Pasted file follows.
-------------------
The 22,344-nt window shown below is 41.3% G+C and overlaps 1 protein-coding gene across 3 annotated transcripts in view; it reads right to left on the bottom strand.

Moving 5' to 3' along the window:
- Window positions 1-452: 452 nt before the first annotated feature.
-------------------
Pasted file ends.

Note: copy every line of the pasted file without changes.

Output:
The 22,344-nt window shown below is 41.3% G+C and overlaps 1 protein-coding gene across 3 annotated transcripts in view; it reads right to left on the bottom strand.

Moving 5' to 3' along the window:
- Window positions 1-452: 452 nt before the first annotated feature.